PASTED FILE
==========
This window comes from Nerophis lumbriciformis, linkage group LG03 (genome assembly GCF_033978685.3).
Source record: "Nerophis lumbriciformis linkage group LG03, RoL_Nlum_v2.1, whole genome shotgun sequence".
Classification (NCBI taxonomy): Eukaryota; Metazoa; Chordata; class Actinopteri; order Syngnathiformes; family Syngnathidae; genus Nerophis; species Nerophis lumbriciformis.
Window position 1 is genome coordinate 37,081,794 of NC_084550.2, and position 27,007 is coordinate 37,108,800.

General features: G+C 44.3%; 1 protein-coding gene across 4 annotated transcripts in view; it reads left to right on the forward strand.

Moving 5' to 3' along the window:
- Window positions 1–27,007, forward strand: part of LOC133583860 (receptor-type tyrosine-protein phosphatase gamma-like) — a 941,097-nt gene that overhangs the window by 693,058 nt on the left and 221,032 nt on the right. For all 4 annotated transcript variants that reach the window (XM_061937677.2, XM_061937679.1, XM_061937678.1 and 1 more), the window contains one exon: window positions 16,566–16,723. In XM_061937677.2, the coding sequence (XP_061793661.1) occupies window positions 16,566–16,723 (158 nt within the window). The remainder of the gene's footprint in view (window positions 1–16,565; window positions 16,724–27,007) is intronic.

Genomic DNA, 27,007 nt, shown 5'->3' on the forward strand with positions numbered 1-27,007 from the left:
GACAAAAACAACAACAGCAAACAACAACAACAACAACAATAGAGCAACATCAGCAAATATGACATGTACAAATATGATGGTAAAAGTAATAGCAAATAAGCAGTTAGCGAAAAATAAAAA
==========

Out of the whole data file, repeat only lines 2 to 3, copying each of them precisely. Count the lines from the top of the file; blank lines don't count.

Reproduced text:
Source record: "Nerophis lumbriciformis linkage group LG03, RoL_Nlum_v2.1, whole genome shotgun sequence".
Classification (NCBI taxonomy): Eukaryota; Metazoa; Chordata; class Actinopteri; order Syngnathiformes; family Syngnathidae; genus Nerophis; species Nerophis lumbriciformis.